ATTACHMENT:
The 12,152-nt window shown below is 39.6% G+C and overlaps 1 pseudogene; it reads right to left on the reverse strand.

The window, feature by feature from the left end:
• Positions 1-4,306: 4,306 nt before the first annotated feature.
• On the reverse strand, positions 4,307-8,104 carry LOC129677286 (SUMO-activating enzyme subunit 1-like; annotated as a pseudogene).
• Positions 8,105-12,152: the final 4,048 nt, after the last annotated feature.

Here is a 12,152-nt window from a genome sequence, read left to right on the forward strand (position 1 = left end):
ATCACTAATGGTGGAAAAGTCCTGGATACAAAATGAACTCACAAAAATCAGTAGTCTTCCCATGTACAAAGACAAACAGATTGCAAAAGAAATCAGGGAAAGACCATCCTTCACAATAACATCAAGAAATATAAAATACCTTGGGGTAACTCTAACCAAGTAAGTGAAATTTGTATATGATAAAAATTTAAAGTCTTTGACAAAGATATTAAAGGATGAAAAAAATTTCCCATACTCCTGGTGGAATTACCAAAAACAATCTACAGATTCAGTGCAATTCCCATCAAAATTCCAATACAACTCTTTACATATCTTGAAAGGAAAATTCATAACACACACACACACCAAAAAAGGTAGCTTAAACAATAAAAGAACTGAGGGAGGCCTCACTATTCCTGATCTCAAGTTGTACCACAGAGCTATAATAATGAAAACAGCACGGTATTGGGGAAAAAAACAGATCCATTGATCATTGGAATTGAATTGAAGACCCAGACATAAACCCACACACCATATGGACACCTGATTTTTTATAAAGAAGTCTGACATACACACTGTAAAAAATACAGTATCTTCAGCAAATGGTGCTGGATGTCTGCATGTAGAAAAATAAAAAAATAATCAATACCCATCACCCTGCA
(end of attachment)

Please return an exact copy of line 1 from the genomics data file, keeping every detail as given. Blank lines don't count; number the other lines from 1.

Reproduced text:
The 12,152-nt window shown below is 39.6% G+C and overlaps 1 pseudogene; it reads right to left on the reverse strand.